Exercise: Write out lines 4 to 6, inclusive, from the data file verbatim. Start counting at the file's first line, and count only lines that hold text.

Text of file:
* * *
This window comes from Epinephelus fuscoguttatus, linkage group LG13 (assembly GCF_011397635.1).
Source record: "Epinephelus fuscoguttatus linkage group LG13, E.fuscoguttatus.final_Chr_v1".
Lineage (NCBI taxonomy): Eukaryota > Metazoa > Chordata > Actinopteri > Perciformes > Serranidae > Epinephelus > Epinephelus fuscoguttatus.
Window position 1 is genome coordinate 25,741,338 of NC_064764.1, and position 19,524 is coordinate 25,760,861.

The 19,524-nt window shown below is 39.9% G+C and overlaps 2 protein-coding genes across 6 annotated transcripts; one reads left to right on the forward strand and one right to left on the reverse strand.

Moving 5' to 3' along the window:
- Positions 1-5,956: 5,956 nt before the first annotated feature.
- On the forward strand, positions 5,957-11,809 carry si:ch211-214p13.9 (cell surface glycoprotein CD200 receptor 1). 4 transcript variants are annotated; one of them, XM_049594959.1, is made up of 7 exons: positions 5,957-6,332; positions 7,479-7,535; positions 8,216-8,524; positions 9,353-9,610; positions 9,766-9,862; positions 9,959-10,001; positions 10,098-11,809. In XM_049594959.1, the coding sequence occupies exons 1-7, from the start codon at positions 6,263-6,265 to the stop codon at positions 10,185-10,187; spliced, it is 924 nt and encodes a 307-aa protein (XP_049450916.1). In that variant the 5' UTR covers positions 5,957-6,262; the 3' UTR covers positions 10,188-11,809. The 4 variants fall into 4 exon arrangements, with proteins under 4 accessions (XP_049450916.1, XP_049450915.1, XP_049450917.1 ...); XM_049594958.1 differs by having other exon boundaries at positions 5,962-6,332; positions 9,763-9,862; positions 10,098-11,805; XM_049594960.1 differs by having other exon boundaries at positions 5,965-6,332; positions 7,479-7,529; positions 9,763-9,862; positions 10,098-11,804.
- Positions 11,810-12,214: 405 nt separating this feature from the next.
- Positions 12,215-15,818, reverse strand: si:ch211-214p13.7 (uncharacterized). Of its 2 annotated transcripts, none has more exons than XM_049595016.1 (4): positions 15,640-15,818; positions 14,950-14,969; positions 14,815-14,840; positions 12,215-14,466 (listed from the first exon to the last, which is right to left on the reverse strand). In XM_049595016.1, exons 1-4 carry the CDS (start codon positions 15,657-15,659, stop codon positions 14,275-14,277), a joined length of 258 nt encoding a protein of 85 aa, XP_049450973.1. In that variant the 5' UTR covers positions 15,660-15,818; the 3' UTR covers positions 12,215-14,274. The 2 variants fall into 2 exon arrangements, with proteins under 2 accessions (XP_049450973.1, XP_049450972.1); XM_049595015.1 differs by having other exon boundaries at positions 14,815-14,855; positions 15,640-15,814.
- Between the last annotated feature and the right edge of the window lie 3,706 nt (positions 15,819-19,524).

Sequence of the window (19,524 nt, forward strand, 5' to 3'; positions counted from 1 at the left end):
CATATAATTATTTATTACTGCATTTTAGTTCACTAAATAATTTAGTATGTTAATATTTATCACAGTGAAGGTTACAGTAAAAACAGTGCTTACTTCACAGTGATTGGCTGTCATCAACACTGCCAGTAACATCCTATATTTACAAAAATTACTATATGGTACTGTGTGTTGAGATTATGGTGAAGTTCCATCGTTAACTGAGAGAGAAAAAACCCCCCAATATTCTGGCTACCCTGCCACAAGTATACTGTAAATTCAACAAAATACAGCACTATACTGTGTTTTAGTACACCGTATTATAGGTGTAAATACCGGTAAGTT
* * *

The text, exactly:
Window position 1 is genome coordinate 25,741,338 of NC_064764.1, and position 19,524 is coordinate 25,760,861.

The 19,524-nt window shown below is 39.9% G+C and overlaps 2 protein-coding genes across 6 annotated transcripts; one reads left to right on the forward strand and one right to left on the reverse strand.

Moving 5' to 3' along the window: